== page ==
• As puberty begins, some youth may realize that their gender identity is different from their assigned sex at birth.
  • Because some children’s gender identification may change, especially around puberty, families are encouraged to keep options open for their child. (Caring for Kids)

Ways to Show Support

Gender development is a normal process for all children. Some children will exhibit variations―similar to all areas of human health and behavior. However, all children need support, love, and care from family, school, and society, which fosters growth into happy and healthy adults (Healthy Children).

Sometimes parents and caregivers unintentionally expect and encourage particular behaviors and traits based on a child’s gender. For example, adults tend to comment on a girl’s appearance, saying things like “Aren’t you adorable?” or “What a pretty dress!” On the other hand, comments about boys tend to center on their performance with a focus on abilities, such as “You’re such a good climber!” or “You’re so smart.” 

As an adult supporting healthy development, you can develop a habit of commenting on who they are as individuals. You can foster self-esteem in children of any gender by giving all children positive feedback about their unique skills and qualities. For example, you might say to a child, “I noticed how kind you were to your friend when she fell down” or “You were very helpful with clean-up today—you are such a great helper” or “You were such a strong runner on the playground today.” (Office of Head Start Early Childhood Learning and Knowledge Center)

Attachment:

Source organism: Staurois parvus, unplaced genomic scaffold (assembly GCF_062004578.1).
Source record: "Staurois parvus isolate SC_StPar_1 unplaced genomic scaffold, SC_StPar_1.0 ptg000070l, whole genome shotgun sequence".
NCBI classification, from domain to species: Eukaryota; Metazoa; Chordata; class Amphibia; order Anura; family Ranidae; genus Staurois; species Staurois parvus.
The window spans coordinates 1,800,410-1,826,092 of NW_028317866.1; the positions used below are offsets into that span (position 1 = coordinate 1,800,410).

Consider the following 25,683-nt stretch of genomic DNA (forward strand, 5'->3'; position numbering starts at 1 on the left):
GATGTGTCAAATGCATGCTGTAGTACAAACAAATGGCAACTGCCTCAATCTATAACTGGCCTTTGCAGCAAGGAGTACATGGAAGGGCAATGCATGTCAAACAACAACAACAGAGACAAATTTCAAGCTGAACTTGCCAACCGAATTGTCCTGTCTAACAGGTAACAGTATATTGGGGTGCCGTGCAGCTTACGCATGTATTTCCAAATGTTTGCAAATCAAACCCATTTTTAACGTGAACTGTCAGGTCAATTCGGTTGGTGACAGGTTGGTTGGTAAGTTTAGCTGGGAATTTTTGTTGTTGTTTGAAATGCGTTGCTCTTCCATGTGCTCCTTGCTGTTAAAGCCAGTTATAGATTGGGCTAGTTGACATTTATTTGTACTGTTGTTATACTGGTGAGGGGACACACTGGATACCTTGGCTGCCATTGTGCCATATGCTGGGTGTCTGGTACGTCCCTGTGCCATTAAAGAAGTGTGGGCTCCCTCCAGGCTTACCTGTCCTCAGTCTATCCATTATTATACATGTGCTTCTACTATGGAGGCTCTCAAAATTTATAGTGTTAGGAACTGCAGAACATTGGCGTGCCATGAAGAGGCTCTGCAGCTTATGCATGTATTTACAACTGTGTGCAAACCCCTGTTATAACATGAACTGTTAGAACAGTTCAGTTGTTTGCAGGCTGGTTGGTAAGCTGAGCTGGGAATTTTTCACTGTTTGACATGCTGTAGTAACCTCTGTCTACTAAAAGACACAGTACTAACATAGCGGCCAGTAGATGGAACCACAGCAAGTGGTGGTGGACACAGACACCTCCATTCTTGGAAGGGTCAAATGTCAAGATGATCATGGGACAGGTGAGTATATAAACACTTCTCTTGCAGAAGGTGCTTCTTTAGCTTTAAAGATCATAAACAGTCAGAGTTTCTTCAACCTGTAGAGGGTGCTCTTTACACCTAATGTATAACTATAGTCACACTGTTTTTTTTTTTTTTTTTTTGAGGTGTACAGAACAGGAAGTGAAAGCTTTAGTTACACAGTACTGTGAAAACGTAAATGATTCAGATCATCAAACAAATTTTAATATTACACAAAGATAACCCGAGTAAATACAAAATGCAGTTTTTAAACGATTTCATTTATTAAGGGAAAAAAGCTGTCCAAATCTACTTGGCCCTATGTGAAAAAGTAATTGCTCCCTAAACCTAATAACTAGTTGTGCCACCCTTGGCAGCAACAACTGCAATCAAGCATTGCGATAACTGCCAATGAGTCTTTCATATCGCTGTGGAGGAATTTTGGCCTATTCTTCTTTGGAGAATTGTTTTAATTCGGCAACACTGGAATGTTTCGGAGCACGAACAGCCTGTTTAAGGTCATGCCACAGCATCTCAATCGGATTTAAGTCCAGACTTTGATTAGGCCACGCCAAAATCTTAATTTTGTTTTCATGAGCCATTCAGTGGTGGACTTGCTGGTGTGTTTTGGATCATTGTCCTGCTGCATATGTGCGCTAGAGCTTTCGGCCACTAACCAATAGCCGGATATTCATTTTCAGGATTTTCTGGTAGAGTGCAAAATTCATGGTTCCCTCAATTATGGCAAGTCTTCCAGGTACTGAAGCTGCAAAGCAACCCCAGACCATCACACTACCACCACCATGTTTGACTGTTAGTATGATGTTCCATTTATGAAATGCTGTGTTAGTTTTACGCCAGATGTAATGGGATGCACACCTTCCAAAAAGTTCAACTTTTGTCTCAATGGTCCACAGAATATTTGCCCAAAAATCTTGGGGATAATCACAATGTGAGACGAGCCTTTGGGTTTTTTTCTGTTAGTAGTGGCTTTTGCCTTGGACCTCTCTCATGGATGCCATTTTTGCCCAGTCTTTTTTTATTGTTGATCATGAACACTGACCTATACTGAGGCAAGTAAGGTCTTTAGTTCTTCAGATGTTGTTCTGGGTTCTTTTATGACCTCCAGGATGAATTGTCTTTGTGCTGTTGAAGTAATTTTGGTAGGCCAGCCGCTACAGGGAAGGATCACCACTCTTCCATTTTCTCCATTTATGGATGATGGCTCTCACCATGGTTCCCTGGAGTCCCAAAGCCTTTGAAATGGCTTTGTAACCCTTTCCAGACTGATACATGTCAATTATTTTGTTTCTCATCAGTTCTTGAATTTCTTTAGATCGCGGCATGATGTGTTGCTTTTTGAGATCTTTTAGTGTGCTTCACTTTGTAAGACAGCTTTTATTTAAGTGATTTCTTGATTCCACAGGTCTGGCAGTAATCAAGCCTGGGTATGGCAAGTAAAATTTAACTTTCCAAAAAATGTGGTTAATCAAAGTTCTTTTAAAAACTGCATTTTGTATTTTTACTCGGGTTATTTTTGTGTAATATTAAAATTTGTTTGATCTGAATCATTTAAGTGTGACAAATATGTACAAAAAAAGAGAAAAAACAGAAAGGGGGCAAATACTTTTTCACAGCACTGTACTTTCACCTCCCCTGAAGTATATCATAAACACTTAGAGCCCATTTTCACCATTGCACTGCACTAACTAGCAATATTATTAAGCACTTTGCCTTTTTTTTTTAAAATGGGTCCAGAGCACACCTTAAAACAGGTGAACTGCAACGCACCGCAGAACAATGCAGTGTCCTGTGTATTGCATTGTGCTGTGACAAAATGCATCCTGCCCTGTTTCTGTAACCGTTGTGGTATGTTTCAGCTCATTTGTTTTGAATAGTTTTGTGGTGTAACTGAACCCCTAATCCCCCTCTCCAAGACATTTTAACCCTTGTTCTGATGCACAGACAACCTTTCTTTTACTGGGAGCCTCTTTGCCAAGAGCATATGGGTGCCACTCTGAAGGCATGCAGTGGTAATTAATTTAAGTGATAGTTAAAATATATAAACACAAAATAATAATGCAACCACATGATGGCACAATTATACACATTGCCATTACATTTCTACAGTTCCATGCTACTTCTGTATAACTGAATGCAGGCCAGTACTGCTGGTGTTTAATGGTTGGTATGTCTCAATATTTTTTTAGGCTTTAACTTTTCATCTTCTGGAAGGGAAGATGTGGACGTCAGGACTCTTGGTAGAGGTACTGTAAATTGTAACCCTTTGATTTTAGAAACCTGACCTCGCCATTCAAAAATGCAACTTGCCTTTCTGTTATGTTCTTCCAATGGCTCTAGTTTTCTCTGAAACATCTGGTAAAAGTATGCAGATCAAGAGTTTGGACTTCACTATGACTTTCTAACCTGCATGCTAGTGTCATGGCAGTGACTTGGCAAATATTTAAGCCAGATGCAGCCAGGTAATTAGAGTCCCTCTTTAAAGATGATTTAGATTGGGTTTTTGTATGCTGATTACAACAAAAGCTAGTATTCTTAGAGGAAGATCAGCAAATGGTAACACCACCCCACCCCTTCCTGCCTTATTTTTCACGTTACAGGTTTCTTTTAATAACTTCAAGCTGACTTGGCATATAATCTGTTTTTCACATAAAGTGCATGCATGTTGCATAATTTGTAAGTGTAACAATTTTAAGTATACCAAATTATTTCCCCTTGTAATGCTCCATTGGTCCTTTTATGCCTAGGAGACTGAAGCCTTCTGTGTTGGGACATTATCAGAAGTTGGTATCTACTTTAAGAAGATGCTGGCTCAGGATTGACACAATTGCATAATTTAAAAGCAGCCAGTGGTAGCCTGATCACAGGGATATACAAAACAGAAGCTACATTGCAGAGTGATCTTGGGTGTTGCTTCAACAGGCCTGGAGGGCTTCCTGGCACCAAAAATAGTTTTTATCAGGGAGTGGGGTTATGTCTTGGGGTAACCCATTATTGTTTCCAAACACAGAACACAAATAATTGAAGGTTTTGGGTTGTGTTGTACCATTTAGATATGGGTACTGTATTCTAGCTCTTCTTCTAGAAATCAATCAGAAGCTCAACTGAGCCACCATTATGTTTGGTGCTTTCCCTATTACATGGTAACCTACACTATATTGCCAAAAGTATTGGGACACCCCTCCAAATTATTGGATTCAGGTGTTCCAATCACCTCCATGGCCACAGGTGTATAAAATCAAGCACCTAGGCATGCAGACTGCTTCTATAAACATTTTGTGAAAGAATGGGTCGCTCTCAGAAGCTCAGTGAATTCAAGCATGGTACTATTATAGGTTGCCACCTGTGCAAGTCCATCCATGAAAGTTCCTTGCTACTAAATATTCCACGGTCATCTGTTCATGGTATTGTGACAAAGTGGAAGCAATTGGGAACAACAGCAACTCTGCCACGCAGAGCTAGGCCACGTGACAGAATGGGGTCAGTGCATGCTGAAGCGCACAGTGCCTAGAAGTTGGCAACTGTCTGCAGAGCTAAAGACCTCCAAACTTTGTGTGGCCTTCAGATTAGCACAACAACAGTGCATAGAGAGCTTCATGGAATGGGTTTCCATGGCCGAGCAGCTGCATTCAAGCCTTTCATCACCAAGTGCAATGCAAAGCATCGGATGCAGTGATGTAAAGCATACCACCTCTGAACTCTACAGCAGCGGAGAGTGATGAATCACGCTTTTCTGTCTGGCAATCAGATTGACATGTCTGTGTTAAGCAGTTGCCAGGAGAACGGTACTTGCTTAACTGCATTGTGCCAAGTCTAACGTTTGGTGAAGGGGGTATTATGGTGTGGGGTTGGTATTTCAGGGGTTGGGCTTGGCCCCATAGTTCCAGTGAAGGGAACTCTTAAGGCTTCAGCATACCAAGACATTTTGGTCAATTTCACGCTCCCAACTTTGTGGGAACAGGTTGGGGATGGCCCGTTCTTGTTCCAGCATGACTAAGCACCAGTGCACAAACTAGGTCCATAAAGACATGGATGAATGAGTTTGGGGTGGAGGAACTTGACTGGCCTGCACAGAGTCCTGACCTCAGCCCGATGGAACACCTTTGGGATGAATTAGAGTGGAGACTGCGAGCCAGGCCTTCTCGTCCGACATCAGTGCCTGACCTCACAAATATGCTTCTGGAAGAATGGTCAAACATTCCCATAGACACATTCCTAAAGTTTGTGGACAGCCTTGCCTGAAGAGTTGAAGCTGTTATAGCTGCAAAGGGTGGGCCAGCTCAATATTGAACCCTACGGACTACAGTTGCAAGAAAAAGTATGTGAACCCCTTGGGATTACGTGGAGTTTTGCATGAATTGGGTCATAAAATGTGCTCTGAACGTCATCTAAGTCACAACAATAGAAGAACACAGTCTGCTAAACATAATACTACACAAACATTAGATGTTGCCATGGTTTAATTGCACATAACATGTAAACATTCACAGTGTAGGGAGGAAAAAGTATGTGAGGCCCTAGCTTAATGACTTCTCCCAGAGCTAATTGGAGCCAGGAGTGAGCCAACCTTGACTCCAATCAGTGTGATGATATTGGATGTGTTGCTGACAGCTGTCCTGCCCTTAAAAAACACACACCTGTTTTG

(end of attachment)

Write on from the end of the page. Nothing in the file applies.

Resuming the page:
There are a variety of other ways that parents can support their child through development, and engage them in healthy, developmentally appropriate ways about their gender expression and identity.

  • Talk with your child about gender identity. As soon as your child is able to say words like “girl” and “boy,” they are beginning to understand gender.
  • Ask questions! This is a great way to hear your child’s ideas about gender.
  • Ask your child’s teachers how they support gender expression and what they teach about gender identity at school.
  • Read books with your child that talk about many different ways to be a boy, a girl, or having another gender identity.
  • If accessible, provide a variety of toys for your child to choose from, including baby dolls, toy vehicles, action figures, blocks, etc.
  • Don’t pressure your child to change who they are.
  • Be aware that a child who is worrying about gender may show signs of depression, anxiety, and poor concentration. They may not want to go to school. If you are concerned about your child’s emotional health, talk to your child’s family doctor, pediatrician, or other mental health professionals

Series Navigation

The Developmentally Appropriate Parenting Series highlights several early childhood topics to support parents and caregivers who are caring for young children. Use the list below to navigate through each series topic:

Learn more about the series.

Request free printed materials from our Developmentally Appropriate Parenting Series.


Picture: A young baby looks up at the camera.
Line separator